* WHALE TALE: As reported by WIRED Online blogs ("The Hidden Power of Whale Poop" by Brandon Keim, 9 August 2012) baleen whales such as the giant blue whale cruise the seas, scooping up large quantities of the little crustaceans known generally as krill. What comes in must go out, and so such whales also produce hefty loads of fecal droppings, typically orange-colored to reflect their diet.

blue whale

This is not just some bizarre "true facts" observation, since whale feces plays an important role in oceanic ecosystems. According to Joe Roman, a conservation biologist at the University of Vermont: "Whales and marine mammals can fertilize their surface waters. This can result in more plankton, more fish, and more whales."

In 2010, after sampling the feces of humpback whales in the Gulf of Maine, Roman and Harvard zoologist James McCarthy proposed what they called the "whale pump": a mechanism in which whales feeding at depth carry nitrogen to warm, energy-rich surface waters, discharging it in "flocculent fecal plumes." "Flocculent" is a tidy word for a loose aggregation of particles, fluffy or woolly in nature. It's also why whale feces floats; despite colorful sayings, whale feces doesn't coat the bottom of the ocean, it rises to the top, stimulating the growth of plankton and creatures that eat plankton.

Roman and McCarthy have estimated that before commercial whaling, the whale pump distributed three times more nitrogen across the Gulf of Maine than entered it from atmospheric sources. Even today, with whale populations at a fraction of historical levels, they add more nitrogen than all rivers and streams running into the Gulf combined. To be sure the feces of other oceanic species, such as seabirds and seals, also makes a contribution, but whales really supply the bulk.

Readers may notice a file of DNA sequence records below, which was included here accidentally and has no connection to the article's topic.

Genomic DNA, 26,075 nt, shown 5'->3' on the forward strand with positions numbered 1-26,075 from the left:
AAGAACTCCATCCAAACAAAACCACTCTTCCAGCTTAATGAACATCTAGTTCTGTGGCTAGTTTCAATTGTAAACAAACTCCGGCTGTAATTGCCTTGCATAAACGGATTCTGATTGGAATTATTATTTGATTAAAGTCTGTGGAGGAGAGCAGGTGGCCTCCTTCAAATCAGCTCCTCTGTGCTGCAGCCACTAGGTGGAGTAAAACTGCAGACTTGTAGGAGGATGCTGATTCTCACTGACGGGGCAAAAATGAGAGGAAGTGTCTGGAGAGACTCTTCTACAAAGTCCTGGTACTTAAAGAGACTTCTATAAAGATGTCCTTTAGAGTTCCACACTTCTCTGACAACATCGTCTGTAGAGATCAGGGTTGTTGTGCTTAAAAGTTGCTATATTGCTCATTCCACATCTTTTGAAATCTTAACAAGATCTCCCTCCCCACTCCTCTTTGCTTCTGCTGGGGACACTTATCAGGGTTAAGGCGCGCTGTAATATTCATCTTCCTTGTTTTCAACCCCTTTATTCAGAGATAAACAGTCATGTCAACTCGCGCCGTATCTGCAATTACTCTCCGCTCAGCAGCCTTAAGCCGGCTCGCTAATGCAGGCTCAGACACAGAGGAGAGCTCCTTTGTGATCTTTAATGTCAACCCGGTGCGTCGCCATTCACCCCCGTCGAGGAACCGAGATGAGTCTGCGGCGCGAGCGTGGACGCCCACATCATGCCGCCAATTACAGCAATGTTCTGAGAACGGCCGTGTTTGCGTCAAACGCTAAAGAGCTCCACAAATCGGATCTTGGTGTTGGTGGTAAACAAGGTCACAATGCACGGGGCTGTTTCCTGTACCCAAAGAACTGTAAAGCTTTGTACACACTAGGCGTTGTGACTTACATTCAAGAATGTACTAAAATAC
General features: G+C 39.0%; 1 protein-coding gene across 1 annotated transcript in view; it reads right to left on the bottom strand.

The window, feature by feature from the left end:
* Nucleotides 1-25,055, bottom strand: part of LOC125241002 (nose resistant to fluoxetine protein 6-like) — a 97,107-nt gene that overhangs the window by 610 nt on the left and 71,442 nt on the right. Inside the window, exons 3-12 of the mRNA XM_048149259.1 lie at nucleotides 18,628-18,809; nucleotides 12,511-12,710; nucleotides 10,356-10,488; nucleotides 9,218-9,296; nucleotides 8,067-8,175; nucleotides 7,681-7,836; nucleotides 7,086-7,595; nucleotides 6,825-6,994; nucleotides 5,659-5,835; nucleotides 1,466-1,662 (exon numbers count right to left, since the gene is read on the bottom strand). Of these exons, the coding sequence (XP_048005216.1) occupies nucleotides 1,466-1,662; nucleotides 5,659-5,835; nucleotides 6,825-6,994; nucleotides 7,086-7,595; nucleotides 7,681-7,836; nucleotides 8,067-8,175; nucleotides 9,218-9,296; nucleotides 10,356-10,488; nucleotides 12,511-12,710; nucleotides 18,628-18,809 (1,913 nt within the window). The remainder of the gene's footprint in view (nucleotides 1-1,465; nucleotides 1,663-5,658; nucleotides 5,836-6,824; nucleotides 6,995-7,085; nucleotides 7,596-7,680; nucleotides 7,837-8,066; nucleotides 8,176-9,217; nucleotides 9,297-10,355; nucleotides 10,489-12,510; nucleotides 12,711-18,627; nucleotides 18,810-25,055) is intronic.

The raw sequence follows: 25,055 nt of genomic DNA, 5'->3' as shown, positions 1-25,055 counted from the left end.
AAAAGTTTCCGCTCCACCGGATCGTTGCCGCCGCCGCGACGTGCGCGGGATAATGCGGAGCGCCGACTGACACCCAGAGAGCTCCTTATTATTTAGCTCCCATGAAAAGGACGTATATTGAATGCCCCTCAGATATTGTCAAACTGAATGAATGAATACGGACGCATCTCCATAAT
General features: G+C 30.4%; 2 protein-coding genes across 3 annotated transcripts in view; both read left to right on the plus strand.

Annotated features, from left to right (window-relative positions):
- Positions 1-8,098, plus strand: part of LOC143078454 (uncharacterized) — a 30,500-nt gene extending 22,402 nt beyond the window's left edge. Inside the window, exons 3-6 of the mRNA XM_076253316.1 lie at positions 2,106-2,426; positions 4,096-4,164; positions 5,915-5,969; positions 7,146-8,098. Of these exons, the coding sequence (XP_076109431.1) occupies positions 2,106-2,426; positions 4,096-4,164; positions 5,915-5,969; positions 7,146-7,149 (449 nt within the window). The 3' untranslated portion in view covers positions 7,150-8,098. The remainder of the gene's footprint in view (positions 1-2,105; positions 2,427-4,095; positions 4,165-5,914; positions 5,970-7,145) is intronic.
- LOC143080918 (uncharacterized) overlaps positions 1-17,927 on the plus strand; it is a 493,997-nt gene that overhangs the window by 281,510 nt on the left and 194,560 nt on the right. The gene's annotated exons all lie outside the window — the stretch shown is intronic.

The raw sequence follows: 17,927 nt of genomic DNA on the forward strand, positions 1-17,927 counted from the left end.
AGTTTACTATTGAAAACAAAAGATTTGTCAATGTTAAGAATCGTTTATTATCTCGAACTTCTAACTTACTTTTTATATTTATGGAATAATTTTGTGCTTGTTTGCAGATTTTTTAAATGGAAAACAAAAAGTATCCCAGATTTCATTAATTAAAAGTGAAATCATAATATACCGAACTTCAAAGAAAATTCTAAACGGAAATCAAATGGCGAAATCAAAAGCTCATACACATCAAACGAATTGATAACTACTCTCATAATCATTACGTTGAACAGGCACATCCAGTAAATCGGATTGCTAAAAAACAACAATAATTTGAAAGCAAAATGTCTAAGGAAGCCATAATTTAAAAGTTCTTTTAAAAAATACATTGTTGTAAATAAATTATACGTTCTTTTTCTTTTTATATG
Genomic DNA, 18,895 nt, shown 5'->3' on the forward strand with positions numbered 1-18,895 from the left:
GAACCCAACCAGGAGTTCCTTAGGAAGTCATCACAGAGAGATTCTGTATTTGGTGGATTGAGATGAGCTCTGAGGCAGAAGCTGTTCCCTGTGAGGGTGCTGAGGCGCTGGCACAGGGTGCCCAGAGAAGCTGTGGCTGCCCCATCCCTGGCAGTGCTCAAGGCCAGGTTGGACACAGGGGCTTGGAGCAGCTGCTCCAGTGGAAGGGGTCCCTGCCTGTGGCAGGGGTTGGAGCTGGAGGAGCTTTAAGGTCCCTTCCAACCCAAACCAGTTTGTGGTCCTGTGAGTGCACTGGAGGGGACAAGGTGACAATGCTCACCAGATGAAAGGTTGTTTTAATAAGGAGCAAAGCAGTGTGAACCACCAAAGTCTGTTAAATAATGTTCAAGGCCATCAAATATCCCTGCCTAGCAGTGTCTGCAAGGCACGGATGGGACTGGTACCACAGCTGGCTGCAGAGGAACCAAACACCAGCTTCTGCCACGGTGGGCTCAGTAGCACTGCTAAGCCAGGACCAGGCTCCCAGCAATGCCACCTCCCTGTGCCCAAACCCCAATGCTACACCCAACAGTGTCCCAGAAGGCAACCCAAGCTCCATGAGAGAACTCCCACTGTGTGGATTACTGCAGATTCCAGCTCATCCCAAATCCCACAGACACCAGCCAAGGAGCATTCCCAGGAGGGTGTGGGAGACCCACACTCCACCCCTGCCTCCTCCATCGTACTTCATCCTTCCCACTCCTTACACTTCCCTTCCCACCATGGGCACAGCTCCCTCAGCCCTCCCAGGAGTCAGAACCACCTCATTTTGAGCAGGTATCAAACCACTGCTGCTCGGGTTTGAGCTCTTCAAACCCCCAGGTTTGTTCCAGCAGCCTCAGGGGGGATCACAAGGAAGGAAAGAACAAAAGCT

That may be why sea life in the Gulf of Maine was once so abundant, suggesting benefits to the restoration of whale populations. One potential benefit is the fact that as aquatic plants and animals grow, and in particular as plankton grows, they absorb carbon, then bury it on the seafloor when they die. Overall, whales end up sequestering hundreds of thousands, maybe millions of tonnes of carbon dioxide. University of Maine marine biologist Andrew Pershing suggests that the effects of whale abundance on the global ecosystem could be enormous. Once there were about 200,000 blue whales in the Antarctic Ocean alone; now the world population is only about 8,000. Pershing suggests that whale conservation should be evaluated in terms of carbon credits.